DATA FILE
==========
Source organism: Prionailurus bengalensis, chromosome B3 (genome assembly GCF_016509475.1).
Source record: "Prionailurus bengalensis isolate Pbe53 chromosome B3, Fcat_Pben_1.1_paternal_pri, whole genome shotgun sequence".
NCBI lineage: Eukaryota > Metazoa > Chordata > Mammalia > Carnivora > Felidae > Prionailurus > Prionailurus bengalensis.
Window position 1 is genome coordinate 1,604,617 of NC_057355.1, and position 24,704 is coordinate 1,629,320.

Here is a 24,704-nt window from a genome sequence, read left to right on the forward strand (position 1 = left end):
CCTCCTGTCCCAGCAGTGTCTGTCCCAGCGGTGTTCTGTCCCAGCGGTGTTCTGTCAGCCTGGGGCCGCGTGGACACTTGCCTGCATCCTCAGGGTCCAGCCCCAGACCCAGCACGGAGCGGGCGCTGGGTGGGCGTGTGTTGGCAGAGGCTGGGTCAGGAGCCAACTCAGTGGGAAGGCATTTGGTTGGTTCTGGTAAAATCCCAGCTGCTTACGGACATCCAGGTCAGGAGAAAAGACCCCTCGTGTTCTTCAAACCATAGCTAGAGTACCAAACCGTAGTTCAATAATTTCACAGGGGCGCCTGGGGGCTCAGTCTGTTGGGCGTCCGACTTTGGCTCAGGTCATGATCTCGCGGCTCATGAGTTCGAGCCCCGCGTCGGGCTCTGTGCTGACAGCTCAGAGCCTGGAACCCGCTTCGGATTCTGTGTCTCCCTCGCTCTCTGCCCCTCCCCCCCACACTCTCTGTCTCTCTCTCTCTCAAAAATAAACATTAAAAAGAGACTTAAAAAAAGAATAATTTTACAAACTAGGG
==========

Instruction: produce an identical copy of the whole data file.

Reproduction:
Source organism: Prionailurus bengalensis, chromosome B3 (genome assembly GCF_016509475.1).
Source record: "Prionailurus bengalensis isolate Pbe53 chromosome B3, Fcat_Pben_1.1_paternal_pri, whole genome shotgun sequence".
NCBI lineage: Eukaryota > Metazoa > Chordata > Mammalia > Carnivora > Felidae > Prionailurus > Prionailurus bengalensis.
Window position 1 is genome coordinate 1,604,617 of NC_057355.1, and position 24,704 is coordinate 1,629,320.

Here is a 24,704-nt window from a genome sequence, read left to right on the forward strand (position 1 = left end):
CCTCCTGTCCCAGCAGTGTCTGTCCCAGCGGTGTTCTGTCCCAGCGGTGTTCTGTCAGCCTGGGGCCGCGTGGACACTTGCCTGCATCCTCAGGGTCCAGCCCCAGACCCAGCACGGAGCGGGCGCTGGGTGGGCGTGTGTTGGCAGAGGCTGGGTCAGGAGCCAACTCAGTGGGAAGGCATTTGGTTGGTTCTGGTAAAATCCCAGCTGCTTACGGACATCCAGGTCAGGAGAAAAGACCCCTCGTGTTCTTCAAACCATAGCTAGAGTACCAAACCGTAGTTCAATAATTTCACAGGGGCGCCTGGGGGCTCAGTCTGTTGGGCGTCCGACTTTGGCTCAGGTCATGATCTCGCGGCTCATGAGTTCGAGCCCCGCGTCGGGCTCTGTGCTGACAGCTCAGAGCCTGGAACCCGCTTCGGATTCTGTGTCTCCCTCGCTCTCTGCCCCTCCCCCCCACACTCTCTGTCTCTCTCTCTCTCAAAAATAAACATTAAAAAGAGACTTAAAAAAAGAATAATTTTACAAACTAGGG